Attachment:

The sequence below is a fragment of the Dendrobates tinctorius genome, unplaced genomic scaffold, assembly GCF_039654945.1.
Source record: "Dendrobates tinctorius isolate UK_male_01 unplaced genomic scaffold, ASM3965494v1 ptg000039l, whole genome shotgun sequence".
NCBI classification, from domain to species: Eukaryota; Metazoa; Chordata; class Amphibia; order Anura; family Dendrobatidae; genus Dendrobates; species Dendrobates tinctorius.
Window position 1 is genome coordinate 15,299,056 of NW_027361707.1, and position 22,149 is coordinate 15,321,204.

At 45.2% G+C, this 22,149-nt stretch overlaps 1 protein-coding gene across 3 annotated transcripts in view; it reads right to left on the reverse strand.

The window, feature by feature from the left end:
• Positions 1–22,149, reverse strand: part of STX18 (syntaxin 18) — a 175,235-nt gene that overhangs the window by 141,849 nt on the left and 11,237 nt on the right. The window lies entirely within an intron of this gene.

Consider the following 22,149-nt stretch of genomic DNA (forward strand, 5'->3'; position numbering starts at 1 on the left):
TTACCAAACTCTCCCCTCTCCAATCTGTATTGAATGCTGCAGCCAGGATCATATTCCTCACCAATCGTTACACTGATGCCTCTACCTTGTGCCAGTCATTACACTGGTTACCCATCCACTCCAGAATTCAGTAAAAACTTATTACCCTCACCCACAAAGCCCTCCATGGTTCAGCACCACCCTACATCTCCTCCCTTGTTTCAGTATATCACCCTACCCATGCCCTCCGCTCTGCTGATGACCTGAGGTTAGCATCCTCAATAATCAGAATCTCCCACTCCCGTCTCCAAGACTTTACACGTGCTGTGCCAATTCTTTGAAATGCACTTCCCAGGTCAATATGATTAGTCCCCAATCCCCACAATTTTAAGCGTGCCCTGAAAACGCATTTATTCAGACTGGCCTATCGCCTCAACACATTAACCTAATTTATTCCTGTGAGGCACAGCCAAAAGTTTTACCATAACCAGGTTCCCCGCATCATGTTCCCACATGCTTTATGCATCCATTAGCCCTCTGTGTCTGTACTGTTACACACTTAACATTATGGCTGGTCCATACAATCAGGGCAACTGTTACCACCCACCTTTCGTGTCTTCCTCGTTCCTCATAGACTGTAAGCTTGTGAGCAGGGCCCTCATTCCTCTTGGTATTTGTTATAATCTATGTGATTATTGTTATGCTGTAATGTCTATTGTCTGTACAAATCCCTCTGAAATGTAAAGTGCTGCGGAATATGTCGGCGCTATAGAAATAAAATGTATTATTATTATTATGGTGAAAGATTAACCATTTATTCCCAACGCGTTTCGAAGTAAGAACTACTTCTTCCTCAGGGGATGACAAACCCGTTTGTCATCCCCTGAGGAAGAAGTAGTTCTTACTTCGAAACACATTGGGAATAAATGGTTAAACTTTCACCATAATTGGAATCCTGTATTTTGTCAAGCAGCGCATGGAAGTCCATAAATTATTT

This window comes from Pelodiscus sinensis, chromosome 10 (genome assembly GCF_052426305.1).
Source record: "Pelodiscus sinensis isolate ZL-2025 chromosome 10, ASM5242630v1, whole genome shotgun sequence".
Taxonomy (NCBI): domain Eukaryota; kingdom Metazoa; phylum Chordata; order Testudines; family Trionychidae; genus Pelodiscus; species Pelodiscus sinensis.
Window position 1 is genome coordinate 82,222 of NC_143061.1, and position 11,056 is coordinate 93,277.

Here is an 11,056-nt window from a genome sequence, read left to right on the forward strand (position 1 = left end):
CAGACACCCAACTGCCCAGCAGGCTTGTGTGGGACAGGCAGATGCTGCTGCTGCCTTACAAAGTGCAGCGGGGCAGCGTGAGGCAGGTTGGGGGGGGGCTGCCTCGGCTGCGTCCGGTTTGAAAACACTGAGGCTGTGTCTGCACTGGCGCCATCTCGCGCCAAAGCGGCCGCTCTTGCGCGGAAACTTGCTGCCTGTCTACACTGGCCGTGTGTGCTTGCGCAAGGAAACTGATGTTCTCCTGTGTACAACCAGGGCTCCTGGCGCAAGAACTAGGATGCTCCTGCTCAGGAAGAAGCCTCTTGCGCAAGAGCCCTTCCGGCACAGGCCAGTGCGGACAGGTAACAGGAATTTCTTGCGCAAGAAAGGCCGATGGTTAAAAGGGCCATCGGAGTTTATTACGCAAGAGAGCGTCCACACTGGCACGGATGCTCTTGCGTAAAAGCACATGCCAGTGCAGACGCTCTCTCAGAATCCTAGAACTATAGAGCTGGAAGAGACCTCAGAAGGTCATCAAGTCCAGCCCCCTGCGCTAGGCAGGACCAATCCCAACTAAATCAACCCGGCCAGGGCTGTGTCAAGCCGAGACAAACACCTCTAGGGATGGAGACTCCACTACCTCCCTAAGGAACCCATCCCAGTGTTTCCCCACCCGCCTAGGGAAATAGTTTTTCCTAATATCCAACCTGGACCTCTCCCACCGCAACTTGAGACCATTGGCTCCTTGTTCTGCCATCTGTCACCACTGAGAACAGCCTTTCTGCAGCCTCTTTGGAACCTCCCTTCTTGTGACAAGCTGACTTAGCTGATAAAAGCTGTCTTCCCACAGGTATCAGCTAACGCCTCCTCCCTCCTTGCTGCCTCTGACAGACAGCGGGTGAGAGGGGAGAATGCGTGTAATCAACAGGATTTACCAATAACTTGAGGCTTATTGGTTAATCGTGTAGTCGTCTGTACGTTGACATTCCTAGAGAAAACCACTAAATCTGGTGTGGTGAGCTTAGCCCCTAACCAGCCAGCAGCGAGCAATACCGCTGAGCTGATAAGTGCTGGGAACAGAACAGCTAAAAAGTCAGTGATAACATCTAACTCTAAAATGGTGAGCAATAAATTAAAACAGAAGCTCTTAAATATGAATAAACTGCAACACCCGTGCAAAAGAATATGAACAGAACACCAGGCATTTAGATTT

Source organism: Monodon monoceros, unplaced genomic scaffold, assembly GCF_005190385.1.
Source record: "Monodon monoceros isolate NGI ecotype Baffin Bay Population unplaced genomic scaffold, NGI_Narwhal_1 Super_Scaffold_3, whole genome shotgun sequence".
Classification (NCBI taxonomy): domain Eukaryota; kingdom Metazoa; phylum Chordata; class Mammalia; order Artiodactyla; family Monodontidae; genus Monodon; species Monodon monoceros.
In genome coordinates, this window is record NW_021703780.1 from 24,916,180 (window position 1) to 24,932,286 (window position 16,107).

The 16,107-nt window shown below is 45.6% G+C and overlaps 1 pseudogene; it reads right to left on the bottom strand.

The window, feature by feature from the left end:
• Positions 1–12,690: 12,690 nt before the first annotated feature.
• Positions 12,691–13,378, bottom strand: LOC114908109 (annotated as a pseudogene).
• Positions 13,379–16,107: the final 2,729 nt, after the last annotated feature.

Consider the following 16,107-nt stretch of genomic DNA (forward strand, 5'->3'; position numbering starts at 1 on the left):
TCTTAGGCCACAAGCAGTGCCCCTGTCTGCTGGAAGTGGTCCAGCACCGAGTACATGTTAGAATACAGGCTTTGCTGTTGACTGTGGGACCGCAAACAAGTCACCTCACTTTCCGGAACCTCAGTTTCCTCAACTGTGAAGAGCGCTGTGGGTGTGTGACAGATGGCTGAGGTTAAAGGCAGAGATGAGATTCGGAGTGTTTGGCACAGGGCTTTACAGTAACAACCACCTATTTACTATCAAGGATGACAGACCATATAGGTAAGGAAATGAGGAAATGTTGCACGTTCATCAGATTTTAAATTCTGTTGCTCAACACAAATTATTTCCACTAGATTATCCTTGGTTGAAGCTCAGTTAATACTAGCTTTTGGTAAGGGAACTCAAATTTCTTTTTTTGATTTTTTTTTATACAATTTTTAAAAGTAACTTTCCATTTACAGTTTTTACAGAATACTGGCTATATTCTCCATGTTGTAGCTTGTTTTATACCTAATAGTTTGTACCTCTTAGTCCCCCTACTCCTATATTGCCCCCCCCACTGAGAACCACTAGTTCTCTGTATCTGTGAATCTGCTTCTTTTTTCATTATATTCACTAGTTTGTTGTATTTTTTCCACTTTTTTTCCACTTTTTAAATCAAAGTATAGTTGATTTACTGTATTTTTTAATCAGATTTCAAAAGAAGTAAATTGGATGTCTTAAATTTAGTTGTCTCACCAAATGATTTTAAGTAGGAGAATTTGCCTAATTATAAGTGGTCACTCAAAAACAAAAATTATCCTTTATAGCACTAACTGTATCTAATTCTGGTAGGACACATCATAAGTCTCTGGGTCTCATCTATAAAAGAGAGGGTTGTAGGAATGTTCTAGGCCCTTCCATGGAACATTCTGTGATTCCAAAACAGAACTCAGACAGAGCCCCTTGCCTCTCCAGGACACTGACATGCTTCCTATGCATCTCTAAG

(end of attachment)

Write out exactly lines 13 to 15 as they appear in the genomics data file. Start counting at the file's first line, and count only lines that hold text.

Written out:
Window position 1 is genome coordinate 82,222 of NC_143061.1, and position 11,056 is coordinate 93,277.

Here is an 11,056-nt window from a genome sequence, read left to right on the forward strand (position 1 = left end):
CAGACACCCAACTGCCCAGCAGGCTTGTGTGGGACAGGCAGATGCTGCTGCTGCCTTACAAAGTGCAGCGGGGCAGCGTGAGGCAGGTTGGGGGGGGGCTGCCTCGGCTGCGTCCGGTTTGAAAACACTGAGGCTGTGTCTGCACTGGCGCCATCTCGCGCCAAAGCGGCCGCTCTTGCGCGGAAACTTGCTGCCTGTCTACACTGGCCGTGTGTGCTTGCGCAAGGAAACTGATGTTCTCCTGTGTACAACCAGGGCTCCTGGCGCAAGAACTAGGATGCTCCTGCTCAGGAAGAAGCCTCTTGCGCAAGAGCCCTTCCGGCACAGGCCAGTGCGGACAGGTAACAGGAATTTCTTGCGCAAGAAAGGCCGATGGTTAAAAGGGCCATCGGAGTTTATTACGCAAGAGAGCGTCCACACTGGCACGGATGCTCTTGCGTAAAAGCACATGCCAGTGCAGACGCTCTCTCAGAATCCTAGAACTATAGAGCTGGAAGAGACCTCAGAAGGTCATCAAGTCCAGCCCCCTGCGCTAGGCAGGACCAATCCCAACTAAATCAACCCGGCCAGGGCTGTGTCAAGCCGAGACAAACACCTCTAGGGATGGAGACTCCACTACCTCCCTAAGGAACCCATCCCAGTGTTTCCCCACCCGCCTAGGGAAATAGTTTTTCCTAATATCCAACCTGGACCTCTCCCACCGCAACTTGAGACCATTGGCTCCTTGTTCTGCCATCTGTCACCACTGAGAACAGCCTTTCTGCAGCCTCTTTGGAACCTCCCTTCTTGTGACAAGCTGACTTAGCTGATAAAAGCTGTCTTCCCACAGGTATCAGCTAACGCCTCCTCCCTCCTTGCTGCCTCTGACAGACAGCGGGTGAGAGGGGAGAATGCGTGTAATCAACAGGATTTACCAATAACTTGAGGCTTATTGGTTAATCGTGTAGTCGTCTGTACGTTGACATTCCTAGAGAAAACCACTAAATCTGGTGTGGTGAGCTTAGCCCCTAACCAGCCAGCAGCGAGCAATACCGCTGAGCTGATAAGTGCTGGGAACAGAACAGCTAAAAAGTCAGTGATAACATCTAACTCTAAAATGGTGAGCAATAAATTAAAACAGAAGCTCTTAAATATGAATAAACTGCAACACCCGTGCAAAAGAATATGAACAGAACACCAGGCATTTAGATTT